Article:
this volume every detail of
The Beavers played their cus- workout, both on the gym floor
tomary fine first half. They and on the field, and explains
twice frustrated Wagner TD. .galdrifts. and marking
. . methods, drills,
lops on their own goal-line. Mid^^^^
— 2 y THE INSIDE DOPE—
way through the second quarter, charge.
Mark Conn, referee of the
halfback Pete Pizzarelli scooped
The idea behind
the whole Louis-Charles title fight and last
in Wagner quarterback Paul Per.
m the bock can
Friday's tussel between Roland
fette s pass in the end zone, and. P * " * * tonh
back 30 yards to relieve'** well explained by a quota- LaStarza and Duilio Spagnolo, is
) the Staten Island pressure some- jj tion by Parker: "The super play- a City graduate. Conn was a
er gets all the attention, while member of the Lavender boxing
what. Sixteen plays later, how-'
the average student is ignored in team back in the middle thirties.
ever, they were back again, and I
this time, w.th Green and White} Present *lay. big time college
on the Colleges 1-yard line o n | , o o t b a I 1 After all these years, the
fourth down, end •Itchy'* RzepIf a group works out according
football ratebook has made the
nick rushed in to block another; to instructions set forth in the
old trick of having a benchPerfette heave.
ibook. the o hundred pounders.
run on to tha field to
•as well as the two-hundred
raaaer sDegaL PreviP"* * *—
pounders. will become particiously,
was called "uaYoung Perfette. an Ig-yeafr-old j pants.
freshman, was ihe game's out-l
the refaeee could inflict any
standing performer. A surprise'
he deemed fitting. The
starter, lie filled in for Wagner
ISSt ragwlatiom inrtnde this
*tar Sal Mi trio, the kid passed
agal acts for the first
and ran most of the distance on
aad provide for a IS-yard
both touchdowns. Boo Winkler
was rVrfette's shilk catching six
The Soccer Team nipped Pratt
passes and roniung over the first 3-2. last Saturday m a Met Conscore on a 5-yard end-around
College basketball coaches who
ference game. The win put the
spinner. Perfette hit end Dick
their time looking for
Beavers into second place behind
Valles with a 27-yard pass, and
human towers to play
Brooklyn, which has a 3-0 record.
he carried down to the 1-yard
for them ougit to grab hold of
line, where chubby Milty Grosz! After a scoreless first half, the Ted Evans g£ Surrey. England.
t h ^ t a u i ^ e r t o c o n j v e t e t(third
h e ! ^ "period
^ b r o kas
*" *** Twenty-six-year-old E v a n s is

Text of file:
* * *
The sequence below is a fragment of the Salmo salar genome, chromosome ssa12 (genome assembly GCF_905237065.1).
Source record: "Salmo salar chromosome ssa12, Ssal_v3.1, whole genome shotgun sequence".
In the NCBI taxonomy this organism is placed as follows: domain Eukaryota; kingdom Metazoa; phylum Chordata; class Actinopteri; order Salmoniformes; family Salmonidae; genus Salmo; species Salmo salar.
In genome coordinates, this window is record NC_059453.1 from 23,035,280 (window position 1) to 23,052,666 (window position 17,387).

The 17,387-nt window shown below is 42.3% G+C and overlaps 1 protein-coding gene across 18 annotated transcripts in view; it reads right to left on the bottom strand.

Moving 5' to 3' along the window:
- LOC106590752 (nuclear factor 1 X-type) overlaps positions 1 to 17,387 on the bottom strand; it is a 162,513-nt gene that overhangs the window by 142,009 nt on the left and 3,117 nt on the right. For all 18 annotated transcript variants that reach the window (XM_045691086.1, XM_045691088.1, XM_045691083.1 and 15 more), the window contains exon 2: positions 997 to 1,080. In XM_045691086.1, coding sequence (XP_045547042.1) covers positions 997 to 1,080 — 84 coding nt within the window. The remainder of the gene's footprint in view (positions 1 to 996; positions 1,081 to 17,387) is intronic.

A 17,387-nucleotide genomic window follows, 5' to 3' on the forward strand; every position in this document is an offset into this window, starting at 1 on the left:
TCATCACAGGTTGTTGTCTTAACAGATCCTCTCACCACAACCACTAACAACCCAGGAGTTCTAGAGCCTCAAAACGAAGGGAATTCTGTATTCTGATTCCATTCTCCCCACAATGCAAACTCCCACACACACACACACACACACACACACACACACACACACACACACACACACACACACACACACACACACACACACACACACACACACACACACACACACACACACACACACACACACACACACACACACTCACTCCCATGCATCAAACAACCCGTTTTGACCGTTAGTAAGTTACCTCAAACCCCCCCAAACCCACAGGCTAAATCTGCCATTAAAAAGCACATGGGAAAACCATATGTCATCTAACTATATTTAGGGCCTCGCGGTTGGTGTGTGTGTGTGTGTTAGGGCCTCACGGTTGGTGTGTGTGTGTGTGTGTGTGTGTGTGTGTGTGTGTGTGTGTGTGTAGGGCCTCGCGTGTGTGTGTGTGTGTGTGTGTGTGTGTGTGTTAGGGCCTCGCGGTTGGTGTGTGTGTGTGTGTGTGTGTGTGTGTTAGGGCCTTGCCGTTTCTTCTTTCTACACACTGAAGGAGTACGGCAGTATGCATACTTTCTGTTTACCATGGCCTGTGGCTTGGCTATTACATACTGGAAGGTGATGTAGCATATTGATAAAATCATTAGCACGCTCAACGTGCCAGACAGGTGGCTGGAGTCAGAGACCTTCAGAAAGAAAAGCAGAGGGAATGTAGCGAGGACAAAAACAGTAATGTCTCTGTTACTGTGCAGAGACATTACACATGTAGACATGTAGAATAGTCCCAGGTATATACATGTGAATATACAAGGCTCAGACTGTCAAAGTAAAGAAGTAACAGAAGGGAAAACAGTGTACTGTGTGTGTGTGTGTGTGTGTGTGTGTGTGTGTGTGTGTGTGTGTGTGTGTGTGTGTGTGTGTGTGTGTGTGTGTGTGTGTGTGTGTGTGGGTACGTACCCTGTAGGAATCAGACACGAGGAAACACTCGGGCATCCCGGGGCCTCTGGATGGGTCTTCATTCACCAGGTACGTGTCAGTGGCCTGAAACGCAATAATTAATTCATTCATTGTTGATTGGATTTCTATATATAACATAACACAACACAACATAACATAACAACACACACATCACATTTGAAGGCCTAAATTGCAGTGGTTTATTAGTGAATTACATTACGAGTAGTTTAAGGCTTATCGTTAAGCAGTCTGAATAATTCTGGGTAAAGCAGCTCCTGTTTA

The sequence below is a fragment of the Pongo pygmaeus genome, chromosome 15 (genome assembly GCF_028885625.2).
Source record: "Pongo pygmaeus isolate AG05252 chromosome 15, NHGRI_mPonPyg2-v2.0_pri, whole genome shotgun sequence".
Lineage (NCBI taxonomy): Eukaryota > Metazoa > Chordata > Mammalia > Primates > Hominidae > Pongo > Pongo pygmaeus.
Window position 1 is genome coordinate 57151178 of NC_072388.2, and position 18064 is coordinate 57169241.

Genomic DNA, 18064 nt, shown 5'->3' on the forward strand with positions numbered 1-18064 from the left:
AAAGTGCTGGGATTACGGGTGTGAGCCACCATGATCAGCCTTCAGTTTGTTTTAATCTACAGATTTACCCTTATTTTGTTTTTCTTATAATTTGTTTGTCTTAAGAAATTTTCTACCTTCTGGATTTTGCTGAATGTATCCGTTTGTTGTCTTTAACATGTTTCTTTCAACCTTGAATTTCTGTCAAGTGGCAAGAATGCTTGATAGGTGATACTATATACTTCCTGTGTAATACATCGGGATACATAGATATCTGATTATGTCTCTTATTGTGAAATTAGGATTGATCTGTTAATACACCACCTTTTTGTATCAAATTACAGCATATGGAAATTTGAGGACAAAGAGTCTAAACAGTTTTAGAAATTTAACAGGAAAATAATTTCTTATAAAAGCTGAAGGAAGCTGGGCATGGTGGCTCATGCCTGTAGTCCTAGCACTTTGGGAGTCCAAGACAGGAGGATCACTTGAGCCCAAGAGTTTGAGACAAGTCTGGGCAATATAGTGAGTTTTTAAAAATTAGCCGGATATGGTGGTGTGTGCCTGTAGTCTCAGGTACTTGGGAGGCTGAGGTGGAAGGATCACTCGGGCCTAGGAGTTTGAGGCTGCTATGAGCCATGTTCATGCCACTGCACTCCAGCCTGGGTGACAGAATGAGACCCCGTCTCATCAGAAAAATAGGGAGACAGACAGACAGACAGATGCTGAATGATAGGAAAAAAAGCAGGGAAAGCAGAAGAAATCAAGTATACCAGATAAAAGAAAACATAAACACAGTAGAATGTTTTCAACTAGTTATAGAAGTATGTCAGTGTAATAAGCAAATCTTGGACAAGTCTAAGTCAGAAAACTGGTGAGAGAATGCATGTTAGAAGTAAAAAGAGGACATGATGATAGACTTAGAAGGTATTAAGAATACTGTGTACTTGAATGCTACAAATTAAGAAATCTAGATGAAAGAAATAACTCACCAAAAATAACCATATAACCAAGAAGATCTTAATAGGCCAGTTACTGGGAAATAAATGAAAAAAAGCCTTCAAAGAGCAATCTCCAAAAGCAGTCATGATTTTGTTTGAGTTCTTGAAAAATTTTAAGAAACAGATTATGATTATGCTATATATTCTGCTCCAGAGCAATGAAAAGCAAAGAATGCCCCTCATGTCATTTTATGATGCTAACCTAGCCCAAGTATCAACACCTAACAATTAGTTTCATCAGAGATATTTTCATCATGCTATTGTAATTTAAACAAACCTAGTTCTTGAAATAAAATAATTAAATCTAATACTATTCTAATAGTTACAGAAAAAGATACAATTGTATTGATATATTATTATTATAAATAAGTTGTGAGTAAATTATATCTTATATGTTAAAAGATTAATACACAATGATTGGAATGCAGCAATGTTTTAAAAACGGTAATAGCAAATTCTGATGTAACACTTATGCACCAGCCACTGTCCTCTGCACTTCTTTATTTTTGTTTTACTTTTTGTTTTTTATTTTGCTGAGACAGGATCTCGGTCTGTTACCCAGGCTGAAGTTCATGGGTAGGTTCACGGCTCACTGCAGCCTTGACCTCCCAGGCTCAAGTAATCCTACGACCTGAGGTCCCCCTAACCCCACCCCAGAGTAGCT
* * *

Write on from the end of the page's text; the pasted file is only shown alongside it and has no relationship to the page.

nine feet, three and a half inches
knocked in two goals soon after
The Beaver attack was tram Mike Hoffman scored the initial tall—yes. »-3*i and still growmeled by the absence of half goal. Despite his lack of scor- ing? The young Englisbmaa has
backs Joe Mas and AUne Mati ing, the outstanding Beaver was added six inches to his stature in
can. Mas didn't plstf because of Co-capcatn FVed Greenwood wtr> the past six months!
the death of his fathe- and Mbti played a sparkling game at
can was hobbled by muaereu; nght-hatt.
mjaries. Punting to Matican's
Piatt scored its two
place was end Walt Blattman He a moat unorthodox manner, m
averaged 3 2 £ yards •or each
lesult of a
the other w
As for Lwchaa. obviowsty. his ed m b y one of t b e C 4 y
Aa a timM, of this w m , the
advisers f a a r him a
•bout Wagaer. Hi
pitched his teat the week of the secrtive
Brooklyn CoUegr gamer they lost
wiB nsk its recto Buffalo U , 53-4 S a t o d a y oed this Saftunfcp
a confrafter prrvwisly bowmc :.> NYU
i Booters Beat Pratt.
The kickoff went high aad got lest i n dim light.
Wagner's balfteck took it and ran with all his i
He itirrttpnl t*^ he claihnd Daaiti goal line in sight.
Throe m e n to gat past aad he'd get there
All three Beavers
For tha rest of the half W
Mo score: the first half ended in a tie.
Milt Luchan was worried, his tent h e did eye;
The poor boy was worried—in quite a sat
The next half would decide his evdntual fata.
it their b e s t
went at it
"s attack opened
Could tha City eleven hold it at bay?
Could the City eleven stop too tough "AT"
The game is now over—the faas have gone home.
^n^db flBMaaa^b att
aaeha^a 4wm^^^^ wwu Y^^a^w&K^fclu^a'-m atrf^nuh^k
there alone in Ins tent.
there without paying seat.
there his patience not spent.
t h e r e - h i s promise was meant
H e l l fulfill his vow—endure all its rigor,
Susquehanna is next, this one does figure
Luchan no crank, but now e groat hero.
For Wagner got fourteen. City got
Luchan—City's man of the year
Luchan h e came ckua oh so
Lochan—Beaver man without fear
Lucbon—our hibernating beer
LaStarza Wins at St. Nicks;
Looms High in Heavy Picture
Roland LaStarza, City College's entry in the list of beavyweigM
contenders for Ezzard Charles' title, scored a decisive and impressive
victory over Duilio Spagnolo last Friday night in St. Nicholas Arena
Employing a damaging leftO—
hook to the midsection of Spag-' j g g g a a a a n i i a n J U L U
nolo. LaStarza who was handi- • j
capped by a three-inch height;]
disparity, consistently befuddled
Meet Temr Friend*
The victory was expected to
vault LaStarza higher among the ^
leading contenders. However, because of the tie-up between
Rocky Marciano and the IBC by
way of AI -the Built** Weill (as
Dan Parker calls him). Roland
may have to fight European
champion Tommy Fait.